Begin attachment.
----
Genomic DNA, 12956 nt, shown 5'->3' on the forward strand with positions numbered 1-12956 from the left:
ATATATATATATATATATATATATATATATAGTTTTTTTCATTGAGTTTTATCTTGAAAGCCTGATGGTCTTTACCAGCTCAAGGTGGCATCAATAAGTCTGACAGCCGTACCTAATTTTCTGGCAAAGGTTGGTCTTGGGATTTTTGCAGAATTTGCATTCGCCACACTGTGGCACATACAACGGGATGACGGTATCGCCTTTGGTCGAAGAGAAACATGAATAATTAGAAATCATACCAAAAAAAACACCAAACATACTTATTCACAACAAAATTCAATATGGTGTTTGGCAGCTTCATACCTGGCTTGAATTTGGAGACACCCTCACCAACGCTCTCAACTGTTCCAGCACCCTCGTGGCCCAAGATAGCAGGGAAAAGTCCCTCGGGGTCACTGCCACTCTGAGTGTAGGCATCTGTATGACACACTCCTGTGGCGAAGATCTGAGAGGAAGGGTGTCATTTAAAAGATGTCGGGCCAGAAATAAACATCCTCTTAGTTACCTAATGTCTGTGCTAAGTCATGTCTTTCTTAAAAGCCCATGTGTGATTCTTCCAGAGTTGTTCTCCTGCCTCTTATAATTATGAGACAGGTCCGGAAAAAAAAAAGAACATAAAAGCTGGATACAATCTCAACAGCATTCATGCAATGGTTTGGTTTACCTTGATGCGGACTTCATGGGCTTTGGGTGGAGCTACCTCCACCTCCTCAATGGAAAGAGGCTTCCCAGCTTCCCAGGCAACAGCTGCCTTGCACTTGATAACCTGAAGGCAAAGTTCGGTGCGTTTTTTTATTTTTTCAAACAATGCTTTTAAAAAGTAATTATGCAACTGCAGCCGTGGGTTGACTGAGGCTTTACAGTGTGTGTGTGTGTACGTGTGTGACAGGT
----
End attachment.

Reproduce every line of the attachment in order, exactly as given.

Genomic DNA, 12956 nt, shown 5'->3' on the forward strand with positions numbered 1-12956 from the left:
ATATATATATATATATATATATATATATATAGTTTTTTTCATTGAGTTTTATCTTGAAAGCCTGATGGTCTTTACCAGCTCAAGGTGGCATCAATAAGTCTGACAGCCGTACCTAATTTTCTGGCAAAGGTTGGTCTTGGGATTTTTGCAGAATTTGCATTCGCCACACTGTGGCACATACAACGGGATGACGGTATCGCCTTTGGTCGAAGAGAAACATGAATAATTAGAAATCATACCAAAAAAAACACCAAACATACTTATTCACAACAAAATTCAATATGGTGTTTGGCAGCTTCATACCTGGCTTGAATTTGGAGACACCCTCACCAACGCTCTCAACTGTTCCAGCACCCTCGTGGCCCAAGATAGCAGGGAAAAGTCCCTCGGGGTCACTGCCACTCTGAGTGTAGGCATCTGTATGACACACTCCTGTGGCGAAGATCTGAGAGGAAGGGTGTCATTTAAAAGATGTCGGGCCAGAAATAAACATCCTCTTAGTTACCTAATGTCTGTGCTAAGTCATGTCTTTCTTAAAAGCCCATGTGTGATTCTTCCAGAGTTGTTCTCCTGCCTCTTATAATTATGAGACAGGTCCGGAAAAAAAAAAGAACATAAAAGCTGGATACAATCTCAACAGCATTCATGCAATGGTTTGGTTTACCTTGATGCGGACTTCATGGGCTTTGGGTGGAGCTACCTCCACCTCCTCAATGGAAAGAGGCTTCCCAGCTTCCCAGGCAACAGCTGCCTTGCACTTGATAACCTGAAGGCAAAGTTCGGTGCGTTTTTTTATTTTTTCAAACAATGCTTTTAAAAAGTAATTATGCAACTGCAGCCGTGGGTTGACTGAGGCTTTACAGTGTGTGTGTGTGTACGTGTGTGACAGGT